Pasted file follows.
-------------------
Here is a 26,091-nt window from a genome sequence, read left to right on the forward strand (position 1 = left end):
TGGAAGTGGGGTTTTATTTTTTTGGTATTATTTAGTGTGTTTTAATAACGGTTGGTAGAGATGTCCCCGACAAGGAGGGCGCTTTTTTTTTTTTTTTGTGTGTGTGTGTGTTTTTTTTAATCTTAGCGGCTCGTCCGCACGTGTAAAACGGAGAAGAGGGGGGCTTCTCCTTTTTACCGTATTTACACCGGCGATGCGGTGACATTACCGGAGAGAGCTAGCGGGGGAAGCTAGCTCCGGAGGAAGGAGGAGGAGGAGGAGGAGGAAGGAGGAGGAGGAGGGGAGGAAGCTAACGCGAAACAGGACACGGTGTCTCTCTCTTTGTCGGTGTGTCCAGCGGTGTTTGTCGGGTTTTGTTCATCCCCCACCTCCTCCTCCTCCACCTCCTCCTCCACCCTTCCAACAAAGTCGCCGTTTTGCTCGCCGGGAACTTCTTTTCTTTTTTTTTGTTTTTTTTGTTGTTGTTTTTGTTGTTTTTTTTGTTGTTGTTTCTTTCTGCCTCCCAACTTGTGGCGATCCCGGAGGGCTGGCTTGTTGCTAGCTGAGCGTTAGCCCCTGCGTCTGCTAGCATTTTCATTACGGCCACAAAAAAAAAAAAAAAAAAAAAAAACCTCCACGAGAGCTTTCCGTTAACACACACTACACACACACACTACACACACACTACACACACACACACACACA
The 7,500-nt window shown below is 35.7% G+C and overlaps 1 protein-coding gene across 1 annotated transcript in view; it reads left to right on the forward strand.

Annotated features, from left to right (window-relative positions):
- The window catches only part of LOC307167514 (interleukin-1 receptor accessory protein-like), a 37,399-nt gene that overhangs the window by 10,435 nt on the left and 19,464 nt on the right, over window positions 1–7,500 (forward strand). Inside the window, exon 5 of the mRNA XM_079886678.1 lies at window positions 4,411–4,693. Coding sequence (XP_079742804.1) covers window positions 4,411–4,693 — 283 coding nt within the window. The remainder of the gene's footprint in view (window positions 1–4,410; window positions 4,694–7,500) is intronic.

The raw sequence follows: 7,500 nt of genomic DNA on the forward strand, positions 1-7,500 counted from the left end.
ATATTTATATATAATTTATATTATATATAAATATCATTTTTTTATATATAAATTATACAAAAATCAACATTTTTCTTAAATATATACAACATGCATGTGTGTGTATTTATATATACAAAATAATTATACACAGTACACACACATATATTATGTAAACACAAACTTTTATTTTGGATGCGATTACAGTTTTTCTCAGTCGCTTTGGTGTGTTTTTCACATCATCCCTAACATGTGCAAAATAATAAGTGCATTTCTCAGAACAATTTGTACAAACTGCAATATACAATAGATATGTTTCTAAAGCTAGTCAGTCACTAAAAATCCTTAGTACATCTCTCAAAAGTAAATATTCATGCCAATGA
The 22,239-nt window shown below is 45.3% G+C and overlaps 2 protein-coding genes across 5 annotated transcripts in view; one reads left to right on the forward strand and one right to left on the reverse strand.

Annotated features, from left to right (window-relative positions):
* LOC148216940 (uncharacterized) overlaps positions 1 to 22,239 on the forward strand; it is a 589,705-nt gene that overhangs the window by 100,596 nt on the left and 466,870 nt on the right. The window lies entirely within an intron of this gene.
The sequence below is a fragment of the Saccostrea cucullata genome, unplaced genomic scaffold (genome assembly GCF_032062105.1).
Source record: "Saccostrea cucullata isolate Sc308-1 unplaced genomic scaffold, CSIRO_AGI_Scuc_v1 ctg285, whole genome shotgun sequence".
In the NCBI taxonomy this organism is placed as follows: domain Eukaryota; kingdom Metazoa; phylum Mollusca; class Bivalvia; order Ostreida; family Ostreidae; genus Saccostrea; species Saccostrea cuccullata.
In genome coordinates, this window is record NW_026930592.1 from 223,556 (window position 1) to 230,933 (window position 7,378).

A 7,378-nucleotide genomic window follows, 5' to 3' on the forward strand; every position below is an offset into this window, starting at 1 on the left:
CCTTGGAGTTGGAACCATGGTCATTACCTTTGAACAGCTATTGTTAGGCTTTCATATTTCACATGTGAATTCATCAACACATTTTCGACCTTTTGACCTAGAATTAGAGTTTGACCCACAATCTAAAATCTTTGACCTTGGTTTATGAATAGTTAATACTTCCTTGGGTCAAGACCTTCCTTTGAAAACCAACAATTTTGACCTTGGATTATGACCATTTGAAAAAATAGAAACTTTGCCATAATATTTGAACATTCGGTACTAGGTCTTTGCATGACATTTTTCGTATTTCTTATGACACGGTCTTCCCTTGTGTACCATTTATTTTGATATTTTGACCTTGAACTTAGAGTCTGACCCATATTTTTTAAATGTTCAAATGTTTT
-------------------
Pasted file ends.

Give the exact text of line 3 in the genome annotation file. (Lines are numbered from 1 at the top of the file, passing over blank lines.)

The 7,500-nt window shown below is 35.7% G+C and overlaps 1 protein-coding gene across 1 annotated transcript in view; it reads left to right on the forward strand.